As agile, streetwise, and enterprising but forgotten men, the street gangs have virtually occupied every parking lot, claiming to be in the business of guarding cars for a small "service fee." Their deportment and language are vulgar and openly uncouth. They spew all kinds of obscenities to innocent motorists, especially women, without any moral fear of, or respect for, the society around them.

The true story of the impact of hunger, HIV/AIDS, and social instability remains untold. Families and individuals have all been thrown from a curse of misery into a climate of fear, silence, and bewilderment because of the drought and the unending political crisis.

But debate in Zimbabwe has been clouded by a serious dearth of vision, covered by an obsession to destroy reason and force loyalty to ZANU-PF, according to Masipula Sithole, a University of Zimbabwe political scientist.

"No one cares anymore about the toddlers in the street," he says. "The sheer weight of the public responsibilities facing the government is so much that President Mugabe and his government alone no longer have the energy to lift a finger. Those who must show leadership and rekindle discussion watch helplessly as the government equates open debates to treason and regards critics as traitors."

Analysts say there is need for Zimbabwe to come up with an open forum to discuss the country's problems. But opposition parties say the national agenda is lost in a jungle as the people search for food. Coming up with a simplified version of the issues affecting this nation would be complex, they say.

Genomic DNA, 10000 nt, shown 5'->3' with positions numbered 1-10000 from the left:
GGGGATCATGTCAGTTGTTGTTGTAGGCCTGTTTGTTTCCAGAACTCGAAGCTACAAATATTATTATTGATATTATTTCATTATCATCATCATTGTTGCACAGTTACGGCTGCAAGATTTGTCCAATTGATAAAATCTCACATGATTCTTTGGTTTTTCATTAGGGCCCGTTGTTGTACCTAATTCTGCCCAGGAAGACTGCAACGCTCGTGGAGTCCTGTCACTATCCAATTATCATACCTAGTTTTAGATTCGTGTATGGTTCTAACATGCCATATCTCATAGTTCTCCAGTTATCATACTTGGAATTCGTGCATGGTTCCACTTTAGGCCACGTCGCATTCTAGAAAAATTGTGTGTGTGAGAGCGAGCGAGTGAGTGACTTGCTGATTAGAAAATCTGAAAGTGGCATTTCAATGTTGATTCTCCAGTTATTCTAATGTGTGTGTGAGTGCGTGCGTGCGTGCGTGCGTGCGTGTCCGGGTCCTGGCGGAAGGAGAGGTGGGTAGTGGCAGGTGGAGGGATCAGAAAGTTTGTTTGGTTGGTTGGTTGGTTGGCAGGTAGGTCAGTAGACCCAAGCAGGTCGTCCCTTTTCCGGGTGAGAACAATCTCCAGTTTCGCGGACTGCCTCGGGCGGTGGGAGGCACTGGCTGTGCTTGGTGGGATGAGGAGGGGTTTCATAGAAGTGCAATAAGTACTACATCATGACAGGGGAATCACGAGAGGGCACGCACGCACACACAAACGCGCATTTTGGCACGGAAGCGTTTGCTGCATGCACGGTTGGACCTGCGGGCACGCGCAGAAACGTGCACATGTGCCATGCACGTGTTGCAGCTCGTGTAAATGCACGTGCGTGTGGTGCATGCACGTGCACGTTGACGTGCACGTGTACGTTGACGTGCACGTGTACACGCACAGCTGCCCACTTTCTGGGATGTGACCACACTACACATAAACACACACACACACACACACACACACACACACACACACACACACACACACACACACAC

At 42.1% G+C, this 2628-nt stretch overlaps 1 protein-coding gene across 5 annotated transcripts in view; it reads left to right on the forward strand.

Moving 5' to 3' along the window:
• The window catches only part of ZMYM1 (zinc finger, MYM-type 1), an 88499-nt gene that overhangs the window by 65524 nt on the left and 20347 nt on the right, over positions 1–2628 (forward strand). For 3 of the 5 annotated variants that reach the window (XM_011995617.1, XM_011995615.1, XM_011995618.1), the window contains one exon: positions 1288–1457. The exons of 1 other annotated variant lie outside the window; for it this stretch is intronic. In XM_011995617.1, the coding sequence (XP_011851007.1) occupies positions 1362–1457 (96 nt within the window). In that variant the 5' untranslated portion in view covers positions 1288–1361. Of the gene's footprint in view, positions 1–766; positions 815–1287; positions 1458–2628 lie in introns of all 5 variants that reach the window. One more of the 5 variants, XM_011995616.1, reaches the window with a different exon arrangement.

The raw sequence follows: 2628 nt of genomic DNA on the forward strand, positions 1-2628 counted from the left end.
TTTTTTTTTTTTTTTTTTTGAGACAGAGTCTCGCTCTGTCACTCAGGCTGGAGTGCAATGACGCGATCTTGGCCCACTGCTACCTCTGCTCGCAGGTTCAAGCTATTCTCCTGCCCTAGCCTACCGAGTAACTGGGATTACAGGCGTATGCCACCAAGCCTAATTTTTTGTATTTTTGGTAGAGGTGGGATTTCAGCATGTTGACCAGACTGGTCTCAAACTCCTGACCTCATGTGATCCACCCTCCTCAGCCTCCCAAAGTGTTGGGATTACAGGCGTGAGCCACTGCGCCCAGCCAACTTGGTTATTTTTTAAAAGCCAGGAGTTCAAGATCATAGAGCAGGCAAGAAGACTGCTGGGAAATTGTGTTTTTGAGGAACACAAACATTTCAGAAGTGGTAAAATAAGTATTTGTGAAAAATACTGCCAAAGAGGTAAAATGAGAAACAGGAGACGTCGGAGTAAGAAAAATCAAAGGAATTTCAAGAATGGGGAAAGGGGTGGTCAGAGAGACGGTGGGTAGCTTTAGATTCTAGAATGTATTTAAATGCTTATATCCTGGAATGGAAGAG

"The real issue is that ZANU-PF must accept its failures," says Welshman Ncube, the opposition Movement for Democratic Change spokesperson. "It is now no longer necessary to continue blaming its failures on Britain and America."

The government accuses foreigners, especially the British, of being Zimbabwe's main enemies. It says foreigners use a willing coterie of traitors and avaricious puppets such as MDC to advance their own interests, which is the cause of Zimbabwe's economic woes that have devilled the country rather than bad governance and shoddy economic experiments.

The situation is so bad that sociologists predict that more and more young Zimbabweans are postponing marriages with the belief that the situation will improve. But there is no hope in sight. The country buries 4,000 people every week because of HIV/AIDS, and the number of unemployed is growing as educational institutions continue to churn out hundred thousands into the job market.

Coupled with this is the daily bullying and assaulting of people by youths who ZANU-PF trained under a dubious employment creation programme. The economic crisis is deepening and the government has ruled out devaluating the currency to attract foreign investment and solve the foreign currency problems that have prevailed for over two years.

An entire generation of parents face the risk of being wiped out by AIDS. Despite President Robert Mugabe's March election campaign promise, there are no anti-retroviral drugs in public hospitals.

The signs of starvation are all over the country. The list of queues is endless as everything that has to be consumed demands that one joins the queue. At the same time food prices, despite so-called price controls, continue to rise.

But there are no public forums in Zimbabwe at which these matters may be debated. There are also no open expressions of anger as the government has put in place legislation against that. What prevails is fear, even to whisper a dissenting tune.

With close to six million completely famished, the nation continues getting away with a notion and definition of the opposition as a foreign-inspired concept which deserves nothing but hate, not as a partner.

However, according to sociologist Rudo Gaidzanwa, family stability and the rescue of street children is only possible through economic prosperity. "That prosperity is a by-product of democracy," she says. "And, democracy comes from tolerance, which is an expression of love and morality. Sadly, that is missing in Zimbabwe."